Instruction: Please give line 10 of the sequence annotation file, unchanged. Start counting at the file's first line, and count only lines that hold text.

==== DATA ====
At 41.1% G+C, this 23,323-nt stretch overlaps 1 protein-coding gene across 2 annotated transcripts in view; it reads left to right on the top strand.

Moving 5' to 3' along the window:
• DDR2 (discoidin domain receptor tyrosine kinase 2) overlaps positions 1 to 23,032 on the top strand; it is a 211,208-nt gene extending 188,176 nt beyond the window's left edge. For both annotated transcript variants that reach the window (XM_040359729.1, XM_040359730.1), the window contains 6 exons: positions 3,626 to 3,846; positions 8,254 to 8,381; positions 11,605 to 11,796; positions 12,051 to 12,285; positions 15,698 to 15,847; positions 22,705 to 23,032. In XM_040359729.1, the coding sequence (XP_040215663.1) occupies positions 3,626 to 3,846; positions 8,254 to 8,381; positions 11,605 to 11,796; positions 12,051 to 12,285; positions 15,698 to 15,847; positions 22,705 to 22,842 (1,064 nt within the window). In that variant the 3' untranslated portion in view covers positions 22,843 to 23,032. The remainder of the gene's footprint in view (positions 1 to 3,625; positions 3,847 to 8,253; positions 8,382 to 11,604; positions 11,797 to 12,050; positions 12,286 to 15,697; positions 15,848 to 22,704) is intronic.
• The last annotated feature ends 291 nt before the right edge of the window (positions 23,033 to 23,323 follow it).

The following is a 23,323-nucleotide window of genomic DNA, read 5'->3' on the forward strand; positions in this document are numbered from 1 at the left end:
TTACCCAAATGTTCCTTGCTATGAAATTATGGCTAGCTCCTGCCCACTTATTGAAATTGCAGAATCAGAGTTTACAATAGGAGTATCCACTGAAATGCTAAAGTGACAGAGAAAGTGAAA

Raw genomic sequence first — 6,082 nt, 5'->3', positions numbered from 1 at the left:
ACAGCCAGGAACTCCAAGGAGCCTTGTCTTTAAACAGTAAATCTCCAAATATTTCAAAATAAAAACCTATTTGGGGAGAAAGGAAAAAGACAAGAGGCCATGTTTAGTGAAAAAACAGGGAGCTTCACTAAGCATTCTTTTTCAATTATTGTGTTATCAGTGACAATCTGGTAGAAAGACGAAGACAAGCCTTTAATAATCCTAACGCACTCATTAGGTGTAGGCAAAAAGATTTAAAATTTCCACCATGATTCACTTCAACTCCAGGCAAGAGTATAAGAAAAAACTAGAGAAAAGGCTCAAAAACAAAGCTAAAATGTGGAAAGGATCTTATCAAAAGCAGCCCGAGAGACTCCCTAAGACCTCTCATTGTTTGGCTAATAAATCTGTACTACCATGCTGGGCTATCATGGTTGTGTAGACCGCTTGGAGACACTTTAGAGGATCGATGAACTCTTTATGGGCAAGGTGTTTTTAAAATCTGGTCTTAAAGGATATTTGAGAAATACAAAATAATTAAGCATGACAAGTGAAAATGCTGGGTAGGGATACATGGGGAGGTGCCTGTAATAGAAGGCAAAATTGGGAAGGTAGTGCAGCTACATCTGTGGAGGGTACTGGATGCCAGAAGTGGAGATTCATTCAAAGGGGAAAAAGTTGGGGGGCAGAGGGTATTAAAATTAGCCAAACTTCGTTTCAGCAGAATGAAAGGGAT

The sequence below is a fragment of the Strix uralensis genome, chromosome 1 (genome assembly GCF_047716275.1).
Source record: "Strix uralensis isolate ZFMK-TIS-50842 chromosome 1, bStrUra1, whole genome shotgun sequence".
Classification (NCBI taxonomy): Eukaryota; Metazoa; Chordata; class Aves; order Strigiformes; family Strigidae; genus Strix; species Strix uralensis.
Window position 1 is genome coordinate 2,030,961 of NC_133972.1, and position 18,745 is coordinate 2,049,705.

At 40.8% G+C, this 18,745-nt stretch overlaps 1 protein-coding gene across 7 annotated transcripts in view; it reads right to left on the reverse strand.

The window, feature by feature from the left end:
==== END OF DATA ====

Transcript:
Source record: "Strix uralensis isolate ZFMK-TIS-50842 chromosome 1, bStrUra1, whole genome shotgun sequence".